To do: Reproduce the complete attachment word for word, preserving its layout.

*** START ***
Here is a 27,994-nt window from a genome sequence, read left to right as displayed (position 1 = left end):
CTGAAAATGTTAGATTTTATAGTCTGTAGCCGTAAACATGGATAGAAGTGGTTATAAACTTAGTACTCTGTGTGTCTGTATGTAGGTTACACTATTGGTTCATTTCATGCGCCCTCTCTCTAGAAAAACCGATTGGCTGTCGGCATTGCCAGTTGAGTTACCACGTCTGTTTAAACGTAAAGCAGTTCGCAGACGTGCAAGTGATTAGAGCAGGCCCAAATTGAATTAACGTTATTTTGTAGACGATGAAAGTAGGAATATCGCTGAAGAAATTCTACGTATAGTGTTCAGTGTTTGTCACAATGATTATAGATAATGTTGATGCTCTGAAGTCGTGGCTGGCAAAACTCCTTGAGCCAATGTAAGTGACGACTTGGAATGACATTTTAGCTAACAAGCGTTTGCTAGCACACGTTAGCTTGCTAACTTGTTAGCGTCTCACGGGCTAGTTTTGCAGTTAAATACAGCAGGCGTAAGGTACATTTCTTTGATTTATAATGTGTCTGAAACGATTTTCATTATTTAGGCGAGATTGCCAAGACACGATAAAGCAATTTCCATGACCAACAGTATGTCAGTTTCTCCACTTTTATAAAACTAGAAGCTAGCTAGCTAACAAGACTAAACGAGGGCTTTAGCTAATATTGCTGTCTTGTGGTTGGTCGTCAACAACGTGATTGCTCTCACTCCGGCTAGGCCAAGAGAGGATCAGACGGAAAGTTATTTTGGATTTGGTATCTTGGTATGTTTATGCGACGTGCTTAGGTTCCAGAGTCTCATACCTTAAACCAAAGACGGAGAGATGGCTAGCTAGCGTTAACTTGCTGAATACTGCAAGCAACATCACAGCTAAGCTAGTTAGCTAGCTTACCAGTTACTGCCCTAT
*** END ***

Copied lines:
Here is a 27,994-nt window from a genome sequence, read left to right as displayed (position 1 = left end):
CTGAAAATGTTAGATTTTATAGTCTGTAGCCGTAAACATGGATAGAAGTGGTTATAAACTTAGTACTCTGTGTGTCTGTATGTAGGTTACACTATTGGTTCATTTCATGCGCCCTCTCTCTAGAAAAACCGATTGGCTGTCGGCATTGCCAGTTGAGTTACCACGTCTGTTTAAACGTAAAGCAGTTCGCAGACGTGCAAGTGATTAGAGCAGGCCCAAATTGAATTAACGTTATTTTGTAGACGATGAAAGTAGGAATATCGCTGAAGAAATTCTACGTATAGTGTTCAGTGTTTGTCACAATGATTATAGATAATGTTGATGCTCTGAAGTCGTGGCTGGCAAAACTCCTTGAGCCAATGTAAGTGACGACTTGGAATGACATTTTAGCTAACAAGCGTTTGCTAGCACACGTTAGCTTGCTAACTTGTTAGCGTCTCACGGGCTAGTTTTGCAGTTAAATACAGCAGGCGTAAGGTACATTTCTTTGATTTATAATGTGTCTGAAACGATTTTCATTATTTAGGCGAGATTGCCAAGACACGATAAAGCAATTTCCATGACCAACAGTATGTCAGTTTCTCCACTTTTATAAAACTAGAAGCTAGCTAGCTAACAAGACTAAACGAGGGCTTTAGCTAATATTGCTGTCTTGTGGTTGGTCGTCAACAACGTGATTGCTCTCACTCCGGCTAGGCCAAGAGAGGATCAGACGGAAAGTTATTTTGGATTTGGTATCTTGGTATGTTTATGCGACGTGCTTAGGTTCCAGAGTCTCATACCTTAAACCAAAGACGGAGAGATGGCTAGCTAGCGTTAACTTGCTGAATACTGCAAGCAACATCACAGCTAAGCTAGTTAGCTAGCTTACCAGTTACTGCCCTAT